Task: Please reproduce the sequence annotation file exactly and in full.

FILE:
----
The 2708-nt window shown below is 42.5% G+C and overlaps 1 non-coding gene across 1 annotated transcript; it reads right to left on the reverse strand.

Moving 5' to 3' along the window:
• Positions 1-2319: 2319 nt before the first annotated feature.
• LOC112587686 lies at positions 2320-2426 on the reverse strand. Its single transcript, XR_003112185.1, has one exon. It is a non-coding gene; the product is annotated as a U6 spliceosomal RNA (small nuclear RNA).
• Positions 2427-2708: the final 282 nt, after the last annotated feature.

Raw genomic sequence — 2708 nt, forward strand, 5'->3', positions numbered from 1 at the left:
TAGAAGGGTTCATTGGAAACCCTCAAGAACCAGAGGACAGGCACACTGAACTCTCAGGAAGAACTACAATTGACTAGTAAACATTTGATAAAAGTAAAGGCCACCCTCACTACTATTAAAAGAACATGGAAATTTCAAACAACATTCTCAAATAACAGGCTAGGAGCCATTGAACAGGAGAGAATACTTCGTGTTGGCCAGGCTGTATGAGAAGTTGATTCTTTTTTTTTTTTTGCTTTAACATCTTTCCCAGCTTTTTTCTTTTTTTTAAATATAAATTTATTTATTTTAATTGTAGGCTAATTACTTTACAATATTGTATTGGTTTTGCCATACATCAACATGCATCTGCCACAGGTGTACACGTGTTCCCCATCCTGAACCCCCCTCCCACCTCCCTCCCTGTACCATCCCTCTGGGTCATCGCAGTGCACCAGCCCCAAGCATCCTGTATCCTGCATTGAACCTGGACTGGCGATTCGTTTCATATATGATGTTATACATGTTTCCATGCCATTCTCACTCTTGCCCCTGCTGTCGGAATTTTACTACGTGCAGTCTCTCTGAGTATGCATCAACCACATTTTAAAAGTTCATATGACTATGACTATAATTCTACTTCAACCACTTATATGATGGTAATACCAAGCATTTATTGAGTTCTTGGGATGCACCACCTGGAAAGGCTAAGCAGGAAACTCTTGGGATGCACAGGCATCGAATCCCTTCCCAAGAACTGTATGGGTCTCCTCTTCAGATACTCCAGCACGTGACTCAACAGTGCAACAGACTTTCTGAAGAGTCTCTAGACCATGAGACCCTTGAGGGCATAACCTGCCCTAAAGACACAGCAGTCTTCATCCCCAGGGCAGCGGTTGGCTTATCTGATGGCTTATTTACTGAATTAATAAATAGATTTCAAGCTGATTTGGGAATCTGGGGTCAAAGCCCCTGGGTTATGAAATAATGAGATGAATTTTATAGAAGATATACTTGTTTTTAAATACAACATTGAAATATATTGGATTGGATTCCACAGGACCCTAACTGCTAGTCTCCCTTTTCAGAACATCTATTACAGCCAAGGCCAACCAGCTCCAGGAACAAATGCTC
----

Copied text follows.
The 2708-nt window shown below is 42.5% G+C and overlaps 1 non-coding gene across 1 annotated transcript; it reads right to left on the reverse strand.

Moving 5' to 3' along the window:
• Positions 1-2319: 2319 nt before the first annotated feature.
• LOC112587686 lies at positions 2320-2426 on the reverse strand. Its single transcript, XR_003112185.1, has one exon. It is a non-coding gene; the product is annotated as a U6 spliceosomal RNA (small nuclear RNA).
• Positions 2427-2708: the final 282 nt, after the last annotated feature.

Raw genomic sequence — 2708 nt, forward strand, 5'->3', positions numbered from 1 at the left:
TAGAAGGGTTCATTGGAAACCCTCAAGAACCAGAGGACAGGCACACTGAACTCTCAGGAAGAACTACAATTGACTAGTAAACATTTGATAAAAGTAAAGGCCACCCTCACTACTATTAAAAGAACATGGAAATTTCAAACAACATTCTCAAATAACAGGCTAGGAGCCATTGAACAGGAGAGAATACTTCGTGTTGGCCAGGCTGTATGAGAAGTTGATTCTTTTTTTTTTTTTGCTTTAACATCTTTCCCAGCTTTTTTCTTTTTTTTAAATATAAATTTATTTATTTTAATTGTAGGCTAATTACTTTACAATATTGTATTGGTTTTGCCATACATCAACATGCATCTGCCACAGGTGTACACGTGTTCCCCATCCTGAACCCCCCTCCCACCTCCCTCCCTGTACCATCCCTCTGGGTCATCGCAGTGCACCAGCCCCAAGCATCCTGTATCCTGCATTGAACCTGGACTGGCGATTCGTTTCATATATGATGTTATACATGTTTCCATGCCATTCTCACTCTTGCCCCTGCTGTCGGAATTTTACTACGTGCAGTCTCTCTGAGTATGCATCAACCACATTTTAAAAGTTCATATGACTATGACTATAATTCTACTTCAACCACTTATATGATGGTAATACCAAGCATTTATTGAGTTCTTGGGATGCACCACCTGGAAAGGCTAAGCAGGAAACTCTTGGGATGCACAGGCATCGAATCCCTTCCCAAGAACTGTATGGGTCTCCTCTTCAGATACTCCAGCACGTGACTCAACAGTGCAACAGACTTTCTGAAGAGTCTCTAGACCATGAGACCCTTGAGGGCATAACCTGCCCTAAAGACACAGCAGTCTTCATCCCCAGGGCAGCGGTTGGCTTATCTGATGGCTTATTTACTGAATTAATAAATAGATTTCAAGCTGATTTGGGAATCTGGGGTCAAAGCCCCTGGGTTATGAAATAATGAGATGAATTTTATAGAAGATATACTTGTTTTTAAATACAACATTGAAATATATTGGATTGGATTCCACAGGACCCTAACTGCTAGTCTCCCTTTTCAGAACATCTATTACAGCCAAGGCCAACCAGCTCCAGGAACAAATGCTC